Washington Report: By Senator Mike Rounds

The U.S.-Mexico-Canada agreement (USMCA) is the trade deal President Trump negotiated to replace and improve upon the 25-yearold North American Free Trade Agreement— NAFTA. The three countries signed it nearly one year ago, but it has yet to be ratified by the U.S. Congress. This agreement would be beneficial not only for our national economy, but also the economy of our state which relies heavily on agriculture.

Once the USMCA is finalized, it will create additional access for U.S. agricultural products and manufactured goods into Canada and Mexico, two of our closest allies and top trading partners. Trade with the two countries supports 37,700 jobs in South Dakota. Last year, South Dakota exported $924 million of goods and ag products to Canada and Mexico. With net farm income down 50 percent since 2013, low commodity prices, trade instability with China and extreme weather conditions, South Dakota farmers and ranchers are suffering. Ag producers across the country are in the same situation. Finalizing this trade agreement would provide all of them with some much-needed relief. It would also benefit manufacturers and small businesses. For example, the USMCA includes language that would require automobile components to be at least 75 percent manufactured in the U.S., Mexico or Canada to qualify for zero tariffs.

Currently, the USMCA is awaiting a vote in the U.S. House of Representatives. Instead of taking up this important win for American workers and families, House Democrats are more intent on launching partisan attacks and engaging in political theater. There’s no reason we can’t get this done before the end of the year. I’m confident that once the USMCA passes the House, the Senate would take it up in short order. While the House continues to send over partisan legislation that has very little chance of passing the Senate, the USMCA stands as an opportunity for a bipartisan, bicameral win. It has strong support from both Republicans and Democrats in Congress, which would help it to pass quickly if it were brought up for a vote. The agreement also has wide support across the country. According to a Morning Consult poll, a majority of Americans want to see the 42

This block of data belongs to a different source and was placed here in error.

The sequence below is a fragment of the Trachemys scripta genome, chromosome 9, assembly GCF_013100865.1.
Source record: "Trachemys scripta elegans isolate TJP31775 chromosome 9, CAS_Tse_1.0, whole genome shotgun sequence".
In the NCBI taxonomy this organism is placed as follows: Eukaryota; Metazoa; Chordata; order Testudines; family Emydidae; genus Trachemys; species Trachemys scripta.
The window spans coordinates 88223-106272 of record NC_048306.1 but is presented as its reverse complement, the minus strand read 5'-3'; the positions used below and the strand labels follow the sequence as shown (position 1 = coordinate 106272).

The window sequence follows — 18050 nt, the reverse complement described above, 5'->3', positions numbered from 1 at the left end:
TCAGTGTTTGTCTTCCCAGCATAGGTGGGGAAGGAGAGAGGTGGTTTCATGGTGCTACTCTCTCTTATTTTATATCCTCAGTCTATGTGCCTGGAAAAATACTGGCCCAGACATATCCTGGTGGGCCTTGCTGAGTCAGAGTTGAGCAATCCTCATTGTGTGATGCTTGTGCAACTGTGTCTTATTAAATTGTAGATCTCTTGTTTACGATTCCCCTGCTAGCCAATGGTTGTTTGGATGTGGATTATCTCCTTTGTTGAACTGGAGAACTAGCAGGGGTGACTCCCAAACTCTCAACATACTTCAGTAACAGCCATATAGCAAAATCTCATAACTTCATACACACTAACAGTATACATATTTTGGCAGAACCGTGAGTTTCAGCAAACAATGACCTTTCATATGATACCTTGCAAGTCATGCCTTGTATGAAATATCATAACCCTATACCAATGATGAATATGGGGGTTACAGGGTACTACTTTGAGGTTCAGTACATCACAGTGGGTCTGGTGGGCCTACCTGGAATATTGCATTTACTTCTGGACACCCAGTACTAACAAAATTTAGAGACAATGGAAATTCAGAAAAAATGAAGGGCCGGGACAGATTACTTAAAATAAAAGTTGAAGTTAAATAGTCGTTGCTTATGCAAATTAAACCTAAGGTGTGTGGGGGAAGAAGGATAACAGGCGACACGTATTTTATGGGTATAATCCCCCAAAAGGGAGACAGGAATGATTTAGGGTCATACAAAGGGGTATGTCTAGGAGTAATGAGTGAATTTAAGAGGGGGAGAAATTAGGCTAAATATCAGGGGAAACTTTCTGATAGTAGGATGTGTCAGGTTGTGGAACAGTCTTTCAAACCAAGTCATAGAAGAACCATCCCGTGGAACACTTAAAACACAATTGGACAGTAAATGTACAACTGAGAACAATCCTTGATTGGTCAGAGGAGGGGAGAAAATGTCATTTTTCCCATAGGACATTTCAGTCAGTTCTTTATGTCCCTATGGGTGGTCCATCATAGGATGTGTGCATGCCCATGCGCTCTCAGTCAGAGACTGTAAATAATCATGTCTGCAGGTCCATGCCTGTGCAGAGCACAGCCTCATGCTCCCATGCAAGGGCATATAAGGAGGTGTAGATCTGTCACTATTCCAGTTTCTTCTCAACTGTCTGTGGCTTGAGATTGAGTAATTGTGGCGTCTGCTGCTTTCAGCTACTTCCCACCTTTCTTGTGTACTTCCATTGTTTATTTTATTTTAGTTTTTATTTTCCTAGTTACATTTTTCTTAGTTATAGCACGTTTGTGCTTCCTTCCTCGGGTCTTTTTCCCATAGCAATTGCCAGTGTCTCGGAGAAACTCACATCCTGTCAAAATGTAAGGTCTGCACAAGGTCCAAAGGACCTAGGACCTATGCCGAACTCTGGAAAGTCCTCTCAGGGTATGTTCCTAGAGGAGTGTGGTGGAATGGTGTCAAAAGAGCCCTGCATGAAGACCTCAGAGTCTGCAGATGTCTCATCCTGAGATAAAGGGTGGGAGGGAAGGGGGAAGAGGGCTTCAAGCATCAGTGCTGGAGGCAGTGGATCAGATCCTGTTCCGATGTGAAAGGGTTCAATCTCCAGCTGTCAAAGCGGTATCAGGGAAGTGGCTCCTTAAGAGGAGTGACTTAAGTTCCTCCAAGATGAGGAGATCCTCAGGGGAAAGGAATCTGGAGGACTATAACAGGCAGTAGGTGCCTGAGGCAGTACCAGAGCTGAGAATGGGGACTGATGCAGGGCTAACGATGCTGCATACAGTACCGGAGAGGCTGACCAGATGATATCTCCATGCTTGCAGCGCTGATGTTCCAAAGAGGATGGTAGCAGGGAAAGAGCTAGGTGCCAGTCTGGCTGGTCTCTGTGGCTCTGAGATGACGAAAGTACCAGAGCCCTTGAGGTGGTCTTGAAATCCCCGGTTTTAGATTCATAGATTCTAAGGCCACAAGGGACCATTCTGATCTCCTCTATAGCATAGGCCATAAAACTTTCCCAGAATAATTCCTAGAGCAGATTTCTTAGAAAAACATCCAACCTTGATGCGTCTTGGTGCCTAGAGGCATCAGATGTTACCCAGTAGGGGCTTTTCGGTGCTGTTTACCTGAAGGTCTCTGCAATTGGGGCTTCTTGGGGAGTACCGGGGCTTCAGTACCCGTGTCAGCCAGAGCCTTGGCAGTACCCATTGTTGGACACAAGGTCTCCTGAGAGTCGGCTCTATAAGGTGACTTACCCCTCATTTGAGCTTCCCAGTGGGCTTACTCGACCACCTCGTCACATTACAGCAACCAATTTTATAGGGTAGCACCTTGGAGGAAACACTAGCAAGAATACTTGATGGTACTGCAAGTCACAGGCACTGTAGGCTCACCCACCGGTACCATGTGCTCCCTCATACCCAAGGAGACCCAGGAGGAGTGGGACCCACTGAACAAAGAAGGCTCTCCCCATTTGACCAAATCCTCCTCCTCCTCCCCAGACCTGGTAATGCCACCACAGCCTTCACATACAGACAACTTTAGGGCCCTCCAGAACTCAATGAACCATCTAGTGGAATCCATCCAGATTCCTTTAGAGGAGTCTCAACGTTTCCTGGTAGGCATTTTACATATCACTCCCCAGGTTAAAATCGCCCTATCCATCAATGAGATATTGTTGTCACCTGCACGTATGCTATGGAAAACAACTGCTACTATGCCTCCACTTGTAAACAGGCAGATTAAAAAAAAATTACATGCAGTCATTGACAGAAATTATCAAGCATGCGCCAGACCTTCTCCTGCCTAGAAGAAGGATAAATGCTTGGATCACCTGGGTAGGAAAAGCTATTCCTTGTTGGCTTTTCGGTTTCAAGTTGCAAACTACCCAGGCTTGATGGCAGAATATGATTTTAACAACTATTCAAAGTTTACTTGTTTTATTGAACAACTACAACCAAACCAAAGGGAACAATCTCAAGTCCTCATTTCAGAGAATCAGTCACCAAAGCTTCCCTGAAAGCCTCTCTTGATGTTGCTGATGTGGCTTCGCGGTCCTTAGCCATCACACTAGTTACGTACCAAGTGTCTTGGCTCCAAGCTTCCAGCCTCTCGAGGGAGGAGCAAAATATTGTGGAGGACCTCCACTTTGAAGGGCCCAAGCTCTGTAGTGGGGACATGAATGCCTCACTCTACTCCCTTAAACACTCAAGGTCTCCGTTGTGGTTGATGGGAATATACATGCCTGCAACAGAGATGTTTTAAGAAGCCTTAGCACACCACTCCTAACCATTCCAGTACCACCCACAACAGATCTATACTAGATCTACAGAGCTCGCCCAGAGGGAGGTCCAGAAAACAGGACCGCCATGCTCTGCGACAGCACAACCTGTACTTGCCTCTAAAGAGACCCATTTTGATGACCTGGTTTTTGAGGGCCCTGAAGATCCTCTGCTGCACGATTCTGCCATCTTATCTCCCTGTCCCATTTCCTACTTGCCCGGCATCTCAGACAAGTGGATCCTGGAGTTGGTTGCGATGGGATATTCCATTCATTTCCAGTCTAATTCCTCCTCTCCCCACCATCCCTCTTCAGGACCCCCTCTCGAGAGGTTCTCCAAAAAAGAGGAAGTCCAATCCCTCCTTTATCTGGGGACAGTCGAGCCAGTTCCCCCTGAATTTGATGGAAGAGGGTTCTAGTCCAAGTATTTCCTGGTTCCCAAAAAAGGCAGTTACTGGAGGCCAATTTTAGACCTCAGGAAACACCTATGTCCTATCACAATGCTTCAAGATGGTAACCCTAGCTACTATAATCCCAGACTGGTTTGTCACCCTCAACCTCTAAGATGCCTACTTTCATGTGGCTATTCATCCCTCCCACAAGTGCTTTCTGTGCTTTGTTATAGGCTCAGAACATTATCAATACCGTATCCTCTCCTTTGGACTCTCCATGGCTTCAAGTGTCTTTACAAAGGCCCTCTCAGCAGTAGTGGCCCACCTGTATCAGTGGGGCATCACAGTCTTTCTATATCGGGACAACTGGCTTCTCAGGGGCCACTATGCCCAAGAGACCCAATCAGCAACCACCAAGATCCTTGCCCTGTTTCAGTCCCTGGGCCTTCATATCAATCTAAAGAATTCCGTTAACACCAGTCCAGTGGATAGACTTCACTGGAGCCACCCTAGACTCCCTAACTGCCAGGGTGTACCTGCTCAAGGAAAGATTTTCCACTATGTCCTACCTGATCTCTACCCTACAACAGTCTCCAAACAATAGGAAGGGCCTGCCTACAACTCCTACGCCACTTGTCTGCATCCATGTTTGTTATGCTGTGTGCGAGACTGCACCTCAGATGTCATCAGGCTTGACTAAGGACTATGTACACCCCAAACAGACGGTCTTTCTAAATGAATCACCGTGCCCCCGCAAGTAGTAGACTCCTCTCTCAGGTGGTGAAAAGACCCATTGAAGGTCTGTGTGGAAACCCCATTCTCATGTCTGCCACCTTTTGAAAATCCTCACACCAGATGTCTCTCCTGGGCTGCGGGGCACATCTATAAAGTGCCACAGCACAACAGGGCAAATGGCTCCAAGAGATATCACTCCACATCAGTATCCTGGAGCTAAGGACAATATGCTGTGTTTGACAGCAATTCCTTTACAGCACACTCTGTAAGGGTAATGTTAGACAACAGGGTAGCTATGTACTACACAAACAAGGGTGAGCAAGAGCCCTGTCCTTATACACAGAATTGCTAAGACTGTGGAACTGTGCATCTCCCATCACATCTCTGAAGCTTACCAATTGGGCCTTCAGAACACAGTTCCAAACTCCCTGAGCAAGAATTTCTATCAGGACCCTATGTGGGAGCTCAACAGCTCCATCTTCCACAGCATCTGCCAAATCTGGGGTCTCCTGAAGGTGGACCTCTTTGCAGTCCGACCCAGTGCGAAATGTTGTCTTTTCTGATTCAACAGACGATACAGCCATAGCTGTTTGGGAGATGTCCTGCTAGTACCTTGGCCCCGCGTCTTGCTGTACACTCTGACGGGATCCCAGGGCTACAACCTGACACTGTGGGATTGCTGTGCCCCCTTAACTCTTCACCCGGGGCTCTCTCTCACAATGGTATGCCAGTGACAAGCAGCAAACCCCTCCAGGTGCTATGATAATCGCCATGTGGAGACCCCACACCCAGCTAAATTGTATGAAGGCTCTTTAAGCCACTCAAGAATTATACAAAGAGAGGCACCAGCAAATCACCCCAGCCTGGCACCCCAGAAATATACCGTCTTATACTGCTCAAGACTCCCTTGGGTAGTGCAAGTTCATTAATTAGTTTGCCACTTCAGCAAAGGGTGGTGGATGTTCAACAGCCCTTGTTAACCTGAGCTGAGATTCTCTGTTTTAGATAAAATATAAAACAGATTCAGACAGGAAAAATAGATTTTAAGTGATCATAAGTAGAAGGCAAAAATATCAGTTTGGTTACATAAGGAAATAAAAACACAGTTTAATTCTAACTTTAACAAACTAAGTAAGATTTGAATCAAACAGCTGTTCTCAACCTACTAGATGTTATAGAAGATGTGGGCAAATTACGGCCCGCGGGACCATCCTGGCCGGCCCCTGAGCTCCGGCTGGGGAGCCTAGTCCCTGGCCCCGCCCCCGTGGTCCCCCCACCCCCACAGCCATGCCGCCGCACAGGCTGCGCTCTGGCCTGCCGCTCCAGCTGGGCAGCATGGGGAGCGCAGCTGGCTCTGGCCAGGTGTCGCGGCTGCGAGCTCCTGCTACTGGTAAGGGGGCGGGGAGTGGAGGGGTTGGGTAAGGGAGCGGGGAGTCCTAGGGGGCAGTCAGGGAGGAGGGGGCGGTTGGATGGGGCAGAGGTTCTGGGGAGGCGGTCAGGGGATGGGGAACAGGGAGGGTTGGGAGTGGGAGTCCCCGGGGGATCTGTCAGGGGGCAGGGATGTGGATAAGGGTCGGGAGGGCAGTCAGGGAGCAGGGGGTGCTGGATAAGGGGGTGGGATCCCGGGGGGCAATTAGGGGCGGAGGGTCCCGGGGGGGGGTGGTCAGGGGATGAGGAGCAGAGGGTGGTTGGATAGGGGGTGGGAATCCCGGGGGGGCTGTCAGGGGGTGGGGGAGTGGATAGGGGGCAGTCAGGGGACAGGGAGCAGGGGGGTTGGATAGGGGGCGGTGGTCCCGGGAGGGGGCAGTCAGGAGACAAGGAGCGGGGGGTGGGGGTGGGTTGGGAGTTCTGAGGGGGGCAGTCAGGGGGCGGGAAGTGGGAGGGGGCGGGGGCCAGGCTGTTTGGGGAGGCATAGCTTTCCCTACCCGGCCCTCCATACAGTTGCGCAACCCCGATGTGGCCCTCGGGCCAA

Pass the USMCA

USMCA ratified. I continue to urge Speaker Pelosi to bring it up for a vote.

Ratifying the USMCA should not be a Republican or Democrat issue—it will help the economy in all parts of the country, no matter if it’s a “red” or “blue” district. With the House currently focused on impeaching President Trump, I have concerns about their ability to work on anything bipartisan, like the USMCA.

I came to Washington to get things done. We have already made significant steps to improve our economy through deregulation, historic tax reform and Dodd-Frank reform. However, improving and finalizing trade agreements will be key to reaching our full economic potential. I’m going to keep pushing Speaker Pelosi and the House to take a vote on the USMCA as soon as possible, for the sake of South Dakota producers and manufacturers.